The synagogues of Lengnau and Endingen
In the Surbtal Valley, Aargau, the first synagogues in Switzerland were built in the ‘Jew villages’ of Lengnau and Endingen. Even today, they bear witness to the eventful history of Jewish settlement in Switzerland.
Towards the end of the 16th century, the county of Baden registered the settlement of the first Jewish families. Specifically, there is a documented Jewish presence in the parish of Lengnau since 1622, and in the neighbouring village of Endingen from 1678, although their arrival – fleeing the turmoil of the Thirty Years’ War – can be assumed to be earlier. Other Jewish newcomers arrived, from Alsace and the Vorarlberg Rhine Valley, in these hamlets, which quickly become known, from one end of the country to the other, as ‘Jew villages’.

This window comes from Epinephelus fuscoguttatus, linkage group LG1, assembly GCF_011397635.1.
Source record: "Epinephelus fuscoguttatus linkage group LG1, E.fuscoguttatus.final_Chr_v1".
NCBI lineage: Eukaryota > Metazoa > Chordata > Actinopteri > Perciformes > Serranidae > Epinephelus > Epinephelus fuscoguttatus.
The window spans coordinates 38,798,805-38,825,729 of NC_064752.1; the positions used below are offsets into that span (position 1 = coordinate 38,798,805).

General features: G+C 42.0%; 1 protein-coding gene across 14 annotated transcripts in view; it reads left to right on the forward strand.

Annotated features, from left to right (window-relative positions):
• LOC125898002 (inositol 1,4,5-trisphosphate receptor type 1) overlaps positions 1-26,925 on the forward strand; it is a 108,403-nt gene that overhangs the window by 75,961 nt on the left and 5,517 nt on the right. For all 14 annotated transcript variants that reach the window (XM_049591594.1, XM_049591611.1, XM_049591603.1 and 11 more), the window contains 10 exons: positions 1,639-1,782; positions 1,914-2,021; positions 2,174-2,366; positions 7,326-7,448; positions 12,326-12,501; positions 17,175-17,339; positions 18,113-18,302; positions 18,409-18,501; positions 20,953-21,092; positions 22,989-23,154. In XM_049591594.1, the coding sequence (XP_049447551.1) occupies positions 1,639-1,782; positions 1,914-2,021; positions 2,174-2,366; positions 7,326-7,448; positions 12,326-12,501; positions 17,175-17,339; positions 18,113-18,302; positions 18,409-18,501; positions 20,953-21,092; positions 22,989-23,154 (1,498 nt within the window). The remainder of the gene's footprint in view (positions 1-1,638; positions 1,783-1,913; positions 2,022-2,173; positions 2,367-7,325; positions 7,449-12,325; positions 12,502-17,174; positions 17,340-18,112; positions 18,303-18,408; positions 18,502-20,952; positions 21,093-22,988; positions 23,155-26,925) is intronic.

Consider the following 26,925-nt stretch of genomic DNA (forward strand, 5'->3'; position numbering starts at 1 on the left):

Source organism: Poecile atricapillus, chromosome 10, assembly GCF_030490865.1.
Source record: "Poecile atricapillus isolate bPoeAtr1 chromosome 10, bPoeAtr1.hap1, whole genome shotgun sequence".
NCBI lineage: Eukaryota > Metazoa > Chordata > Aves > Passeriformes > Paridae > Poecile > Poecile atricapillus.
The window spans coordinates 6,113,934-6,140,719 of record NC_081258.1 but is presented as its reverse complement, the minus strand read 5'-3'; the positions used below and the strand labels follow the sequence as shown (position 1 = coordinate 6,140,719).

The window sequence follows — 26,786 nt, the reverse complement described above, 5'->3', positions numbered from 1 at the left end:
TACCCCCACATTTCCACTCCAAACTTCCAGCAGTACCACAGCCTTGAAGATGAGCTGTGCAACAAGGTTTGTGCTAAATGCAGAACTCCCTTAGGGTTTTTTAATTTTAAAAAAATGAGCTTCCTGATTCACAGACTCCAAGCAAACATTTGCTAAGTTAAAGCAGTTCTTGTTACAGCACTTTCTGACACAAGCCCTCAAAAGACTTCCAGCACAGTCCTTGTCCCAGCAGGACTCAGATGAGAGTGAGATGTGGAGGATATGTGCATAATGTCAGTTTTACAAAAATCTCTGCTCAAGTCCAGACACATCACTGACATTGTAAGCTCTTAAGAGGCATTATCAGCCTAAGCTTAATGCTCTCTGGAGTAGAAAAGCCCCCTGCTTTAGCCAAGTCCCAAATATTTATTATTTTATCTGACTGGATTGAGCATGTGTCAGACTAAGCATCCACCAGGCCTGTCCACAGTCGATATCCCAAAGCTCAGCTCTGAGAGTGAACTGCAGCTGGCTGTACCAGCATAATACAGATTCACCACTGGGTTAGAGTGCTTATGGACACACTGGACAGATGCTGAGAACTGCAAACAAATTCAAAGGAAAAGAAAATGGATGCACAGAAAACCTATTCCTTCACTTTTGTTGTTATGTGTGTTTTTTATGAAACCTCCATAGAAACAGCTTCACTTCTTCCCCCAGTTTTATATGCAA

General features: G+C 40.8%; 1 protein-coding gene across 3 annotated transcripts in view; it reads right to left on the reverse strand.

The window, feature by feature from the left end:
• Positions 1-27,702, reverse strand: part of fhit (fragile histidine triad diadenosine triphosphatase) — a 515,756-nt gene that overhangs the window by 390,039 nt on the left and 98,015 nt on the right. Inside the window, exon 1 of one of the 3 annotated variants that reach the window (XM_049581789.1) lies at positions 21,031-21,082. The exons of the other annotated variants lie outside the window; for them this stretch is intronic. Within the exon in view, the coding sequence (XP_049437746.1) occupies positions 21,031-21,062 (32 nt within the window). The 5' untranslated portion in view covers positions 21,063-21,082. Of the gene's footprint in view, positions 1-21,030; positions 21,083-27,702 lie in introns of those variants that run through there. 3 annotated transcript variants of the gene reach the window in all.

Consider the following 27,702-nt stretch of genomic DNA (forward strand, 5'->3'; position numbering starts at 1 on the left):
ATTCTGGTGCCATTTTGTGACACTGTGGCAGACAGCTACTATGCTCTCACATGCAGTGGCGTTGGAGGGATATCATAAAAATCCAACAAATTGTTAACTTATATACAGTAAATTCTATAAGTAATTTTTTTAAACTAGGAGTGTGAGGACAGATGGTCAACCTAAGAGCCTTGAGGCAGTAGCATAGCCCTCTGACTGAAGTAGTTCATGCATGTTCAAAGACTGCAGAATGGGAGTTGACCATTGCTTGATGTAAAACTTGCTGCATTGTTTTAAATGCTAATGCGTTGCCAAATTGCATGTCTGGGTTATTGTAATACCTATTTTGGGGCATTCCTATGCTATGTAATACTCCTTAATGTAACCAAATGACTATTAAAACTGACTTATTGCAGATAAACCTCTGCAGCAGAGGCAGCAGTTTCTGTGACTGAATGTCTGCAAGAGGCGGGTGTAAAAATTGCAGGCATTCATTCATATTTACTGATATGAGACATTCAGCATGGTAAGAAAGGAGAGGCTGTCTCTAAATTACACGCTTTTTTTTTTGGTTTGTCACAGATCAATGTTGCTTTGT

In 1696, the local bailiff (Landvogt) of the county of Baden, representing the Acht Alten Orte (the confederation of eight old cantons), issued the first charter of protection and safe conduct (known as a Schutzbrief) to the Jews. This charter had to be renewed every 16 years (this was done for the last time in 1792) and, in addition to various taxes and levies, it also set out the rules of public authority under which the Jews were required to live. They were not allowed to own land, could only marry a foreign Jewess if she brought 500 guilders into the marriage, and were forbidden to live under the same roof as Christians. This restriction was cleverly circumvented by having two separate entrances, an architectonic peculiarity which can still be seen today, as depicted by Charles Lewinsky in his epic family saga Melnitz, set in the Surbtal Valley: ‘In the other half of the house, with its own entrance door and its own staircase, in order to satisfy the form of the law according to which Christians and Jews may not live in the same building, lived the landlord, the tailor Oggenfuss, with his wife and three children: friendly enough people, if you knew how to take them. They maintained good neighbourly relations, which meant each household kept a benevolent eye on the other. The Oggenfuss family, with the practiced blindness of people who live closer to others than they would really like, had contrived not to notice the death of Uncle Melnitz and all the mourners coming to the house for seven days.’